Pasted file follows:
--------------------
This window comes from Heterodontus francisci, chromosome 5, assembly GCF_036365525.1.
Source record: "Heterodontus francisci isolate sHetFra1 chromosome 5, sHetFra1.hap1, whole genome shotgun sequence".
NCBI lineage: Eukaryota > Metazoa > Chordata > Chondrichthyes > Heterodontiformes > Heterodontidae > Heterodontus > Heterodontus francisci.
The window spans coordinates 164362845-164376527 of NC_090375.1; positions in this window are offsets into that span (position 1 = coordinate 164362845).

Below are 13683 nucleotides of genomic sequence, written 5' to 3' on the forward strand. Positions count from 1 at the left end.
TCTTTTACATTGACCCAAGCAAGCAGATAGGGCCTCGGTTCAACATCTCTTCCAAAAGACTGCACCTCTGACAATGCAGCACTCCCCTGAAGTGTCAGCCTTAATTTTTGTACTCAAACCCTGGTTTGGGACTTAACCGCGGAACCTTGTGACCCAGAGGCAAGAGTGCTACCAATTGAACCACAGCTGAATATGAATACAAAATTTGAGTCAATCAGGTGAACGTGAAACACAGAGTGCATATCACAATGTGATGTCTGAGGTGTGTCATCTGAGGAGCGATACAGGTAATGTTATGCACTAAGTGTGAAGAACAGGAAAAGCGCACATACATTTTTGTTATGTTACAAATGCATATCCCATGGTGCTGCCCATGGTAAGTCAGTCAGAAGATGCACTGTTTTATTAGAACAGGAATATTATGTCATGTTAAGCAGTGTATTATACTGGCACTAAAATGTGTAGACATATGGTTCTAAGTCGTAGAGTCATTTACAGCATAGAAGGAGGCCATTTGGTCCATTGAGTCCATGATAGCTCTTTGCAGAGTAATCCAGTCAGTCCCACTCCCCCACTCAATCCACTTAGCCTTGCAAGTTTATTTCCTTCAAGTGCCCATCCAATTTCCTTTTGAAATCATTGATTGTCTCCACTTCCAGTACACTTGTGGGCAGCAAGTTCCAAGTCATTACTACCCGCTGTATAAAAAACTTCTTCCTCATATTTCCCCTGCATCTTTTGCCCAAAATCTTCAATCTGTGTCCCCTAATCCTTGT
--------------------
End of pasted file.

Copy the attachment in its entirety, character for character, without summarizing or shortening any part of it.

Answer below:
This window comes from Heterodontus francisci, chromosome 5, assembly GCF_036365525.1.
Source record: "Heterodontus francisci isolate sHetFra1 chromosome 5, sHetFra1.hap1, whole genome shotgun sequence".
NCBI lineage: Eukaryota > Metazoa > Chordata > Chondrichthyes > Heterodontiformes > Heterodontidae > Heterodontus > Heterodontus francisci.
The window spans coordinates 164362845-164376527 of NC_090375.1; positions in this window are offsets into that span (position 1 = coordinate 164362845).

Below are 13683 nucleotides of genomic sequence, written 5' to 3' on the forward strand. Positions count from 1 at the left end.
TCTTTTACATTGACCCAAGCAAGCAGATAGGGCCTCGGTTCAACATCTCTTCCAAAAGACTGCACCTCTGACAATGCAGCACTCCCCTGAAGTGTCAGCCTTAATTTTTGTACTCAAACCCTGGTTTGGGACTTAACCGCGGAACCTTGTGACCCAGAGGCAAGAGTGCTACCAATTGAACCACAGCTGAATATGAATACAAAATTTGAGTCAATCAGGTGAACGTGAAACACAGAGTGCATATCACAATGTGATGTCTGAGGTGTGTCATCTGAGGAGCGATACAGGTAATGTTATGCACTAAGTGTGAAGAACAGGAAAAGCGCACATACATTTTTGTTATGTTACAAATGCATATCCCATGGTGCTGCCCATGGTAAGTCAGTCAGAAGATGCACTGTTTTATTAGAACAGGAATATTATGTCATGTTAAGCAGTGTATTATACTGGCACTAAAATGTGTAGACATATGGTTCTAAGTCGTAGAGTCATTTACAGCATAGAAGGAGGCCATTTGGTCCATTGAGTCCATGATAGCTCTTTGCAGAGTAATCCAGTCAGTCCCACTCCCCCACTCAATCCACTTAGCCTTGCAAGTTTATTTCCTTCAAGTGCCCATCCAATTTCCTTTTGAAATCATTGATTGTCTCCACTTCCAGTACACTTGTGGGCAGCAAGTTCCAAGTCATTACTACCCGCTGTATAAAAAACTTCTTCCTCATATTTCCCCTGCATCTTTTGCCCAAAATCTTCAATCTGTGTCCCCTAATCCTTGT